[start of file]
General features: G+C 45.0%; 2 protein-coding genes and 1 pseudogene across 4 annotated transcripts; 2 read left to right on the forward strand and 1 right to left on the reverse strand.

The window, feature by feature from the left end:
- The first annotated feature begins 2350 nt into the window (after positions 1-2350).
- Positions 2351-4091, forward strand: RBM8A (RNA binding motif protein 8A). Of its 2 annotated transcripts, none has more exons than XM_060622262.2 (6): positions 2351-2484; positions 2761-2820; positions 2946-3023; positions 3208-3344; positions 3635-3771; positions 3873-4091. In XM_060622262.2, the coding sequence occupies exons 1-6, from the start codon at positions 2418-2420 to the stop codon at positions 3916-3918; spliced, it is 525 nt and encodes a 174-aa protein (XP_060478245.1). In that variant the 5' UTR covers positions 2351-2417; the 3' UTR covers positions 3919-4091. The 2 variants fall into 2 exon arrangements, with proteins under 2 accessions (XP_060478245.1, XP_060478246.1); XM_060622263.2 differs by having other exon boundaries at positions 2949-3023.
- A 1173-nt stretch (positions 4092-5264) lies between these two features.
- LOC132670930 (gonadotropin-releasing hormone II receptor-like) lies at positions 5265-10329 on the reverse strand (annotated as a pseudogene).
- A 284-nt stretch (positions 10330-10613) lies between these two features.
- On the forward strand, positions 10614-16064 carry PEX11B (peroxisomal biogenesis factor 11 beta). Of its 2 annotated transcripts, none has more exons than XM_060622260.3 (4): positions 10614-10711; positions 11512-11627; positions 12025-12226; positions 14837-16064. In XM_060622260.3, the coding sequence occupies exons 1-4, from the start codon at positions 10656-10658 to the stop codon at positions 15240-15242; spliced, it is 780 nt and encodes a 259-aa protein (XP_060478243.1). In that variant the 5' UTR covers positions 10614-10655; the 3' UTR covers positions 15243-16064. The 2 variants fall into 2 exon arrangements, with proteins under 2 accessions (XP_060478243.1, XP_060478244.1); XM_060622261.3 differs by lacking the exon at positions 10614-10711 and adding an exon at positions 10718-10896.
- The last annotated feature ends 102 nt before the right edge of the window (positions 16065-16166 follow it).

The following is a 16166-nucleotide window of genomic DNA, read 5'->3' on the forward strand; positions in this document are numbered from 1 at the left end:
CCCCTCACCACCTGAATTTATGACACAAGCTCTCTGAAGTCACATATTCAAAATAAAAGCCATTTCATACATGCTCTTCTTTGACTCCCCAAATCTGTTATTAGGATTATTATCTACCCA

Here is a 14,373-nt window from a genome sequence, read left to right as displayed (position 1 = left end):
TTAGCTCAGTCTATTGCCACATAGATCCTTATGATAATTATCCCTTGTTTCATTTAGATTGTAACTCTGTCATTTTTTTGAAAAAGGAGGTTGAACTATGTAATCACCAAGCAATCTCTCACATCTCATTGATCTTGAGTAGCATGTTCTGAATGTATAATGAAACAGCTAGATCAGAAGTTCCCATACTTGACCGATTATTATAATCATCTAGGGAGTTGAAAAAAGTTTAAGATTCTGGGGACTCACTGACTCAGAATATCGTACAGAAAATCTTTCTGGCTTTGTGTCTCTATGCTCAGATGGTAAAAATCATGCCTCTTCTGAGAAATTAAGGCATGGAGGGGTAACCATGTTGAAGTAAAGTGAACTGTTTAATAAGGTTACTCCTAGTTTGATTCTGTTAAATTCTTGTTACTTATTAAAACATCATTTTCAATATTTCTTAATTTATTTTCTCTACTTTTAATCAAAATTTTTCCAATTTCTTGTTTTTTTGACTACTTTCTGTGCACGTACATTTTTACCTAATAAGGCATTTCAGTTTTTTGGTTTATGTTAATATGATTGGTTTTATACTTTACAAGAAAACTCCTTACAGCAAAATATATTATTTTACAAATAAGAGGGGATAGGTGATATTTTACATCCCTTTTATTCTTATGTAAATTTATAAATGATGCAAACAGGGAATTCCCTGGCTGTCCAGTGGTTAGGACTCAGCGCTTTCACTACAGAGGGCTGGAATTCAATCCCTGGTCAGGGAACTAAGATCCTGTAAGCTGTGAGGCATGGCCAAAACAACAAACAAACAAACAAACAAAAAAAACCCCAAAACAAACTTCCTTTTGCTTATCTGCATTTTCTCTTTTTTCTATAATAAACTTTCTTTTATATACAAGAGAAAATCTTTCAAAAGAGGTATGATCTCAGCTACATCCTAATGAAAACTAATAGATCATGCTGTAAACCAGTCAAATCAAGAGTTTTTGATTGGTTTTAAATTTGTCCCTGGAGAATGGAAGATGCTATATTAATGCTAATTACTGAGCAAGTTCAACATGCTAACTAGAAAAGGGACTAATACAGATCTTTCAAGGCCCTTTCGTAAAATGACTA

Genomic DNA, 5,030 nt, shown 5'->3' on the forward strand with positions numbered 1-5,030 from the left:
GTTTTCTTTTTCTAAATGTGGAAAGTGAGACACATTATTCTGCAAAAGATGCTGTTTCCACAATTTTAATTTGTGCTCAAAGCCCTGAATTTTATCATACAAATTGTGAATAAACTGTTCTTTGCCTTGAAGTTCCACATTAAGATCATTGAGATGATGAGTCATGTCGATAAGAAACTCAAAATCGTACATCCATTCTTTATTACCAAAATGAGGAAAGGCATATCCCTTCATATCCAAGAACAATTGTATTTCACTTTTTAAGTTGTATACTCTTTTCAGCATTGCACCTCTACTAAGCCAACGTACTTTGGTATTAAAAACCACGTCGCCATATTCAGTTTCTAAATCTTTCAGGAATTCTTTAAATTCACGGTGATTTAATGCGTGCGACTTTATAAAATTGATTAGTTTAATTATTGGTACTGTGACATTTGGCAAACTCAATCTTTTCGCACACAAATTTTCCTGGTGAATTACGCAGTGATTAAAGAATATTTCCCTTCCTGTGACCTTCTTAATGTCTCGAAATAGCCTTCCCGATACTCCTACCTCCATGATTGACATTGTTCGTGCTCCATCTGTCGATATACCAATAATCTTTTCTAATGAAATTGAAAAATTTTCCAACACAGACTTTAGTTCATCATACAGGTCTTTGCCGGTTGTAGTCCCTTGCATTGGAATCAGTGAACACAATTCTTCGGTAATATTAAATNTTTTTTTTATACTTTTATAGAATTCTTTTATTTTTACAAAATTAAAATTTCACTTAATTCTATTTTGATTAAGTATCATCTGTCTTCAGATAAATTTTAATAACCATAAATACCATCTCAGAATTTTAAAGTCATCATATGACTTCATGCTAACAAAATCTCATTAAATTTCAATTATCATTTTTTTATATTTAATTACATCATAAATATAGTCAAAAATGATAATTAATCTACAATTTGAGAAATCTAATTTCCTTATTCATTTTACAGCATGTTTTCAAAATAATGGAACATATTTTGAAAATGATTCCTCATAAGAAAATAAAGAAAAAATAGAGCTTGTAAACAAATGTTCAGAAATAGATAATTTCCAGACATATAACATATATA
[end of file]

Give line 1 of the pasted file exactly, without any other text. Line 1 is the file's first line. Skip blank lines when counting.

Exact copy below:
General features: G+C 45.0%; 2 protein-coding genes and 1 pseudogene across 4 annotated transcripts; 2 read left to right on the forward strand and 1 right to left on the reverse strand.